After many territorial losses and much in-fighting, the Ottoman Empire formally collapsed in 1922 with the subsequent declaration of the secular Turkish Republic led by Ataturk.
The formal abolition of the Ottoman Sultanate was performed by Grand National Assembly of Turkey on 1 November 1922. The Sultan was declared persona non grata from the lands that the Ottoman Dynasty ruled since 1299.
The Sultan’s expulsion from Turkey was an act that many Muslims still take as a huge insult to the Islamic Faith and is something that jihadis have been trying to avenge ever since.
World War II
World War II brought fresh turmoil to the region. As German troops invaded Yugoslavia in 1941, they were welcomed by Croatian fascists. Hitler rewarded the Croats with a nominally independent puppet state, which also incorporated Bosnia.
In the course of a series of overlapping civil wars, widespread atrocities were committed by all sides. In Croatia, Serbs, Jews, gypsies and anti-fascist Croats were killed in concentration camps.
Serbia came under the control of German troops while the Italians occupied Montenegro.
Rival partisans under Josip Broz Tito, a communist, and Dragoljub Mihailovic, a Serb nationalist, fought the Germans, when not fighting each other. Kosovo was occupied by Albanian and Italian troops, whilst the Bulgarians invaded Macedonia.
In 1945 following the end of WWII, Socialist Yugoslavia was declared by Marshall Tito. The communists were able to deal with national aspirations by creating a federation of six nominally equal republics in Croatia, Montenegro, Serbia, Slovenia, Bosnia-Herzegovina, and Macedonia. The Federal Socialist Republic of Yugoslavia had been born.
In Serbia the two provinces of Kosovo and Vojvodina were given autonomous status, whilst Bulgaria became a communist state at the same time.
In Yugoslavia, national and ethnic tensions grew over the ensuing decades and when Tito died in 1980 many expected the federation to break up. However, the Slavic nation was to survive uneasily for over a further decade.
It was only a matter of time though for those fundamental differences to boil over into full-scale conflict.
The War In Yugoslavia
The ‘90s Yugoslav War with its brutality and deep racial hatred was extensively played out on our TV screens in the West. As a result, wonderful cities such as Sarajevo, Dubrovnik, Mostar, Srebrenica & Pristina became synonymous with terror and suffering.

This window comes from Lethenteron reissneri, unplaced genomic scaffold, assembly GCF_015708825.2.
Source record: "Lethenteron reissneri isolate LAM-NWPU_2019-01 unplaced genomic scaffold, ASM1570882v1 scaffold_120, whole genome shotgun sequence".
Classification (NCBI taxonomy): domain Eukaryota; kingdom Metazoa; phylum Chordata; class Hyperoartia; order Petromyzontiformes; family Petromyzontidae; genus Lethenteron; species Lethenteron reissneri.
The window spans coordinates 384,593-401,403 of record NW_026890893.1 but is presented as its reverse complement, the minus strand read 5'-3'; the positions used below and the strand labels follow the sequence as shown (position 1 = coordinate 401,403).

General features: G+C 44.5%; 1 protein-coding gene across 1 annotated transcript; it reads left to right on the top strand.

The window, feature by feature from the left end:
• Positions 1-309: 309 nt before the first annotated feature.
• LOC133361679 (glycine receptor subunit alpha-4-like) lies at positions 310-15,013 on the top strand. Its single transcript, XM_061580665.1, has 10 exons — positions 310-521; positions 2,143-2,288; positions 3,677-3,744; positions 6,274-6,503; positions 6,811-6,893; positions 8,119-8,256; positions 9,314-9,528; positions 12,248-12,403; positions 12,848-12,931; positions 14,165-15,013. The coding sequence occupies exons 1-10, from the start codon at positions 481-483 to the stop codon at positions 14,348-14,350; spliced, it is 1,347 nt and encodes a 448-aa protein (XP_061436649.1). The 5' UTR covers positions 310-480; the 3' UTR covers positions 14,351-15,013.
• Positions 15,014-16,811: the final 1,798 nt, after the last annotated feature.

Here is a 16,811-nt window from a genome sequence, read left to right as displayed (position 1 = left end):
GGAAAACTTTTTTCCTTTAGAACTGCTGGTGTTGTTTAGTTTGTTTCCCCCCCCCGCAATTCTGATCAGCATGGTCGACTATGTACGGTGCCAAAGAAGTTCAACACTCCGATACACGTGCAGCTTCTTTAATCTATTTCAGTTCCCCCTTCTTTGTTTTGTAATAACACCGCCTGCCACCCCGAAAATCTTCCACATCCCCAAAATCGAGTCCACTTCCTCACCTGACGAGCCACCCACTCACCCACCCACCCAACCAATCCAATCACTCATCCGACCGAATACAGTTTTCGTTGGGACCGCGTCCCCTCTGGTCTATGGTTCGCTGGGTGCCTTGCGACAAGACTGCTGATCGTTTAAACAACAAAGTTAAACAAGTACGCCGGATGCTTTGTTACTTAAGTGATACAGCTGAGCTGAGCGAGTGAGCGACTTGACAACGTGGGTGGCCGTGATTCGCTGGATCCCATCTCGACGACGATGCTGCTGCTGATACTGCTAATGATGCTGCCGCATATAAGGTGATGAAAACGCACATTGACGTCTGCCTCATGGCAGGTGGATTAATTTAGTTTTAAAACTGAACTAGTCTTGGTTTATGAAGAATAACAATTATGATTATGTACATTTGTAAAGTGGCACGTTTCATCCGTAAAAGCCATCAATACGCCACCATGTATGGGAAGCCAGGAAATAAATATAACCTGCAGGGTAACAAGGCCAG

I remember the war being really confusing, with it difficult to make out who was fighting who at any particular stage.
Slovenia and then Croatia were the first to break away from Yugoslavia in 1991, but only at the cost of bloody Croatian conflict with Serbia.
The war in Croatia led to hundreds of thousands of refugees and re-awakened memories of the brutality of the 1940s. By late 1992, a further conflict had broken out in Bosnia, which had also declared independence.
The Serbs who lived there were determined to remain within Yugoslavia and to help build a greater Serbia. They received strong backing from extremist groups in Belgrade.
Bosnian Muslims were driven from their homes in carefully planned operations, many being raped before being brutally murdered and buried in mass graves.
By 1993 the Bosnian Muslim government was besieged in the capital Sarajevo, surrounded by Bosnian Serb forces who controlled around 70% of Bosnia. The deadly siege was to last an incredible 1,425 days.
In Central Bosnia, the mainly Muslim army was fighting a separate war against Bosnian Croats who wished to be part of a greater Croatia. The presence of UN peacekeepers to contain the situation proved totally ineffective.
Long overdue American pressure to end the war eventually led to the Dayton agreement of November 1995, which created two self-governing entities within Bosnia – the Bosnian Serb Republic and the Muslim (Bosnjak)-Croat Federation.
A NATO led peacekeeping force was charged with implementing the military aspects of the peace agreement, primarily overseeing the separation of forces.
Croatia, meanwhile, took back most of the territory earlier captured by Serbs when it waged lightning military campaigns in 1995, which also resulted in the mass exodus of around 200,000 Serbs from Croatia.
In 1998, nine years after the abolition of Kosovo’s autonomy, the Kosovo Liberation Army – supported by the majority ethnic Albanians, came out in open rebellion against Serbian rule.
The international community, while supporting greater autonomy, opposed the Kosovar Albanians’ demand for independence. However, international pressure grew on Serbian strongman Slobodan Milosevic to bring an end to the escalating violence in the province.
Threats of military action by the West over the crisis culminated in the launching of NATO air strikes against Yugoslavia in March 1999, the first attack on a sovereign European country in the NATO alliance’s history.
This ultimately brought about the end of the war, with only Serbia (still officially including Kosovo) and Montenegro remaining allied as the remnants of the Yugoslav Republic.
This finally ended with Montenegrin independence in 2006, followed by Kosovo in 2008.